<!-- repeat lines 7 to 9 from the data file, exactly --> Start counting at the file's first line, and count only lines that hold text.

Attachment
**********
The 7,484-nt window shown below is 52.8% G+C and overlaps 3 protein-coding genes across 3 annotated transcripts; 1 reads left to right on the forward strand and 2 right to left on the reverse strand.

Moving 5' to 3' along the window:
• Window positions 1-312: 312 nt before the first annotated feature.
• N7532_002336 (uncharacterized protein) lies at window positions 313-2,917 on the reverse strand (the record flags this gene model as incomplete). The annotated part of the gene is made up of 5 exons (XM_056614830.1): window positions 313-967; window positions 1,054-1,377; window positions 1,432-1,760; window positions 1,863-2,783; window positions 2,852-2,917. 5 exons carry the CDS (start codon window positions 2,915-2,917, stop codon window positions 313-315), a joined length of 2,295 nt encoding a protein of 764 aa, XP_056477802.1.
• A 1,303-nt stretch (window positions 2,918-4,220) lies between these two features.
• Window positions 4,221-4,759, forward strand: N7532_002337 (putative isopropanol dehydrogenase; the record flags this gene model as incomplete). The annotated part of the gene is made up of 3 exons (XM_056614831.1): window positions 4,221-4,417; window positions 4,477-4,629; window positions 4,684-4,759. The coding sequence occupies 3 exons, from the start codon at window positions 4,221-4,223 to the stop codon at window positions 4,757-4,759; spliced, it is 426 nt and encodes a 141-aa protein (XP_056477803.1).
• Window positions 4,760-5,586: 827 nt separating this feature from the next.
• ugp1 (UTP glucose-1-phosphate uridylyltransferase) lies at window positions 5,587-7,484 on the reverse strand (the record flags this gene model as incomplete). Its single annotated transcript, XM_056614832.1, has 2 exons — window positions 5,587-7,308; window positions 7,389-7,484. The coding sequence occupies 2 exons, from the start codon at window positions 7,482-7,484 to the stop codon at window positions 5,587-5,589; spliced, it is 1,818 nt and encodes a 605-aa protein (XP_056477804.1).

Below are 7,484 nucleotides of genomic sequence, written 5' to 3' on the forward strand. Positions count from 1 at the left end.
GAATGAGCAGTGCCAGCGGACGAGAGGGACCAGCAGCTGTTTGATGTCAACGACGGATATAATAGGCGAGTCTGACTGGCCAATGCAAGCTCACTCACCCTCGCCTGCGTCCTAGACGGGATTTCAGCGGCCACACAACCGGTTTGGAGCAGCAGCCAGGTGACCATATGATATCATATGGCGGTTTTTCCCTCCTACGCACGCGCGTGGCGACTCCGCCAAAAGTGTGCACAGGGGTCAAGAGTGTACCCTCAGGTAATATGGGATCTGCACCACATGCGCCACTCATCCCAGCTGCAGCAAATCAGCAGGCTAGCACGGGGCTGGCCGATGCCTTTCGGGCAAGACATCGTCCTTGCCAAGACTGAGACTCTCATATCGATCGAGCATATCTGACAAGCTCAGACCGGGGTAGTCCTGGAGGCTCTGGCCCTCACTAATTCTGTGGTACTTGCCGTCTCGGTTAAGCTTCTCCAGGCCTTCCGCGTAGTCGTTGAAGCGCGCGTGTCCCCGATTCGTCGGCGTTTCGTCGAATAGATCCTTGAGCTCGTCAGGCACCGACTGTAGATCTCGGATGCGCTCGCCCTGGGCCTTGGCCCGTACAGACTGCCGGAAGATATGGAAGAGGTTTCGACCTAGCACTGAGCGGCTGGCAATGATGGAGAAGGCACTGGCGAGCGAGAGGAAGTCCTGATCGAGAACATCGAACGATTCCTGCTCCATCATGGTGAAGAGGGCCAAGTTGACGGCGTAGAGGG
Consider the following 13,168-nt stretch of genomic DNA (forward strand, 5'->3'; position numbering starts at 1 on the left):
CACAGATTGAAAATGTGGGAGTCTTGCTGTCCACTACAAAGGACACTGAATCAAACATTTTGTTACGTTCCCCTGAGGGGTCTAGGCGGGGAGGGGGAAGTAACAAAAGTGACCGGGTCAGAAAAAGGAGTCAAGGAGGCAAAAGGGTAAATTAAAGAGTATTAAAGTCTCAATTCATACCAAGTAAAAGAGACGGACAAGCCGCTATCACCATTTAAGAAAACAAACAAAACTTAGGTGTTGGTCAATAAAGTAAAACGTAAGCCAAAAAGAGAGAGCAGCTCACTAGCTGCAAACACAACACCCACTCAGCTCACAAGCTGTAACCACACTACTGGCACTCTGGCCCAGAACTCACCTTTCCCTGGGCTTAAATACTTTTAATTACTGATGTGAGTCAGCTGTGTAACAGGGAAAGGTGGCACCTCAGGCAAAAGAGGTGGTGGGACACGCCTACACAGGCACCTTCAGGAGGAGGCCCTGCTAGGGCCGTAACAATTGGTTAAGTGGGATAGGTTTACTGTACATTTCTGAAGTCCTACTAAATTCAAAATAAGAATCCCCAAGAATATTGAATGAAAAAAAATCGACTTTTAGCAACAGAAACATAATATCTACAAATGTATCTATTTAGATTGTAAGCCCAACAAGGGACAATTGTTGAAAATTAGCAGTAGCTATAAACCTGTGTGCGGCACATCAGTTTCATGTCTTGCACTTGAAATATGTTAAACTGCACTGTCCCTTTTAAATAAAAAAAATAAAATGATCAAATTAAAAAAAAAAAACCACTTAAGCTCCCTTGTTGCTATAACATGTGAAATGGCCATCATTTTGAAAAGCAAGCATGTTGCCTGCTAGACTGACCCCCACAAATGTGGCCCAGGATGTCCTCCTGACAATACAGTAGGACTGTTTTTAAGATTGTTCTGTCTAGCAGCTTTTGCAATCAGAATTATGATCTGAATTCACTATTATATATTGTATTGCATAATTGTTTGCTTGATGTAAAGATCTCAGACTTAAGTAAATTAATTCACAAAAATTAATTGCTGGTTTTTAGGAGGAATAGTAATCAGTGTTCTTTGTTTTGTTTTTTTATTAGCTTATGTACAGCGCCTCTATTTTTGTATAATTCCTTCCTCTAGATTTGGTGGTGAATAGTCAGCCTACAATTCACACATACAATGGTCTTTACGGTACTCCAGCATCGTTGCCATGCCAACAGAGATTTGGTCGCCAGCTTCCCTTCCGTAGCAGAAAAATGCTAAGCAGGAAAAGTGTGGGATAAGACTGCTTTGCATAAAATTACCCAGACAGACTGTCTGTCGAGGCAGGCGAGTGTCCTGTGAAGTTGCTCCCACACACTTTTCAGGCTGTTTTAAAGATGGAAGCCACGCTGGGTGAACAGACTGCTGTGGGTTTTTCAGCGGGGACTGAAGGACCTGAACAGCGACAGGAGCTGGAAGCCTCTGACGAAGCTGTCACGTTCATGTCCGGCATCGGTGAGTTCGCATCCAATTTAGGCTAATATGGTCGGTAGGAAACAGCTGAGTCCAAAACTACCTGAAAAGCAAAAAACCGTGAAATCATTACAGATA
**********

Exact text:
• Window positions 4,760-5,586: 827 nt separating this feature from the next.
• ugp1 (UTP glucose-1-phosphate uridylyltransferase) lies at window positions 5,587-7,484 on the reverse strand (the record flags this gene model as incomplete). Its single annotated transcript, XM_056614832.1, has 2 exons — window positions 5,587-7,308; window positions 7,389-7,484. The coding sequence occupies 2 exons, from the start codon at window positions 7,482-7,484 to the stop codon at window positions 5,587-5,589; spliced, it is 1,818 nt and encodes a 605-aa protein (XP_056477804.1).

Below are 7,484 nucleotides of genomic sequence, written 5' to 3' on the forward strand. Positions count from 1 at the left end.